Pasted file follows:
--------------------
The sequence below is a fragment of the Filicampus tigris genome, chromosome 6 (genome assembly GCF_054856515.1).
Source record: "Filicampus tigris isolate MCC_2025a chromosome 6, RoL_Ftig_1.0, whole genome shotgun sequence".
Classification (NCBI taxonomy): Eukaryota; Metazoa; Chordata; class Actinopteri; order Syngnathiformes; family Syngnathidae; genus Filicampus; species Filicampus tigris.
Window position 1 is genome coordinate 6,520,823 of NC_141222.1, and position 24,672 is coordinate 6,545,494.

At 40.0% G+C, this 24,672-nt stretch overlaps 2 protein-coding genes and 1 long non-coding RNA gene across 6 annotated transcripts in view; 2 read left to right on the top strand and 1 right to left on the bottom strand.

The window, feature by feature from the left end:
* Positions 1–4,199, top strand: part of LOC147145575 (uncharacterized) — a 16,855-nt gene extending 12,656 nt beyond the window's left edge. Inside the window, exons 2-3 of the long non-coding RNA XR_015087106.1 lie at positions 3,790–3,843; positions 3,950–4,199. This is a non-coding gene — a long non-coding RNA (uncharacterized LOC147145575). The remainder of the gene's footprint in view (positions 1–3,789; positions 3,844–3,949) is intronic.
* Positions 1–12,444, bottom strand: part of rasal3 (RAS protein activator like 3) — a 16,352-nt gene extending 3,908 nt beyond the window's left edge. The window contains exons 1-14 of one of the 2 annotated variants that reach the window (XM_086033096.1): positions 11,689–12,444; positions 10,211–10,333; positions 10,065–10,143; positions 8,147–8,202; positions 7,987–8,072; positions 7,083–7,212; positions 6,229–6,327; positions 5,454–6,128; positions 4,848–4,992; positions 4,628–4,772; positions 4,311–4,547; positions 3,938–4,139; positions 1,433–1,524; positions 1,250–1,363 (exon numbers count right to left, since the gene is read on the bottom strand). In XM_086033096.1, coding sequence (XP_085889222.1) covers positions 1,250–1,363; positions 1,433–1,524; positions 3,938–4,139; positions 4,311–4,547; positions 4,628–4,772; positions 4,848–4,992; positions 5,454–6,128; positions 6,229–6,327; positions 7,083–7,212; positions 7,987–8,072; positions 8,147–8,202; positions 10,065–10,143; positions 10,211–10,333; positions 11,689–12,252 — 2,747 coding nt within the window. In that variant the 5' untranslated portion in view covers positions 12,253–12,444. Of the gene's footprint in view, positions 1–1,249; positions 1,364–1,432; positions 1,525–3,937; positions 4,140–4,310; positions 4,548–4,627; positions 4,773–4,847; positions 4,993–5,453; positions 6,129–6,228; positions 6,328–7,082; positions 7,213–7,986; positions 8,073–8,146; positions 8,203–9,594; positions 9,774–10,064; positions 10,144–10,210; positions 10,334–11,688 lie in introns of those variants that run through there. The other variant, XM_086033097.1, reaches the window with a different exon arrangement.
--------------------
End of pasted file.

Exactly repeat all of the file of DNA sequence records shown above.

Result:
The sequence below is a fragment of the Filicampus tigris genome, chromosome 6 (genome assembly GCF_054856515.1).
Source record: "Filicampus tigris isolate MCC_2025a chromosome 6, RoL_Ftig_1.0, whole genome shotgun sequence".
Classification (NCBI taxonomy): Eukaryota; Metazoa; Chordata; class Actinopteri; order Syngnathiformes; family Syngnathidae; genus Filicampus; species Filicampus tigris.
Window position 1 is genome coordinate 6,520,823 of NC_141222.1, and position 24,672 is coordinate 6,545,494.

At 40.0% G+C, this 24,672-nt stretch overlaps 2 protein-coding genes and 1 long non-coding RNA gene across 6 annotated transcripts in view; 2 read left to right on the top strand and 1 right to left on the bottom strand.

The window, feature by feature from the left end:
* Positions 1–4,199, top strand: part of LOC147145575 (uncharacterized) — a 16,855-nt gene extending 12,656 nt beyond the window's left edge. Inside the window, exons 2-3 of the long non-coding RNA XR_015087106.1 lie at positions 3,790–3,843; positions 3,950–4,199. This is a non-coding gene — a long non-coding RNA (uncharacterized LOC147145575). The remainder of the gene's footprint in view (positions 1–3,789; positions 3,844–3,949) is intronic.
* Positions 1–12,444, bottom strand: part of rasal3 (RAS protein activator like 3) — a 16,352-nt gene extending 3,908 nt beyond the window's left edge. The window contains exons 1-14 of one of the 2 annotated variants that reach the window (XM_086033096.1): positions 11,689–12,444; positions 10,211–10,333; positions 10,065–10,143; positions 8,147–8,202; positions 7,987–8,072; positions 7,083–7,212; positions 6,229–6,327; positions 5,454–6,128; positions 4,848–4,992; positions 4,628–4,772; positions 4,311–4,547; positions 3,938–4,139; positions 1,433–1,524; positions 1,250–1,363 (exon numbers count right to left, since the gene is read on the bottom strand). In XM_086033096.1, coding sequence (XP_085889222.1) covers positions 1,250–1,363; positions 1,433–1,524; positions 3,938–4,139; positions 4,311–4,547; positions 4,628–4,772; positions 4,848–4,992; positions 5,454–6,128; positions 6,229–6,327; positions 7,083–7,212; positions 7,987–8,072; positions 8,147–8,202; positions 10,065–10,143; positions 10,211–10,333; positions 11,689–12,252 — 2,747 coding nt within the window. In that variant the 5' untranslated portion in view covers positions 12,253–12,444. Of the gene's footprint in view, positions 1–1,249; positions 1,364–1,432; positions 1,525–3,937; positions 4,140–4,310; positions 4,548–4,627; positions 4,773–4,847; positions 4,993–5,453; positions 6,129–6,228; positions 6,328–7,082; positions 7,213–7,986; positions 8,073–8,146; positions 8,203–9,594; positions 9,774–10,064; positions 10,144–10,210; positions 10,334–11,688 lie in introns of those variants that run through there. The other variant, XM_086033097.1, reaches the window with a different exon arrangement.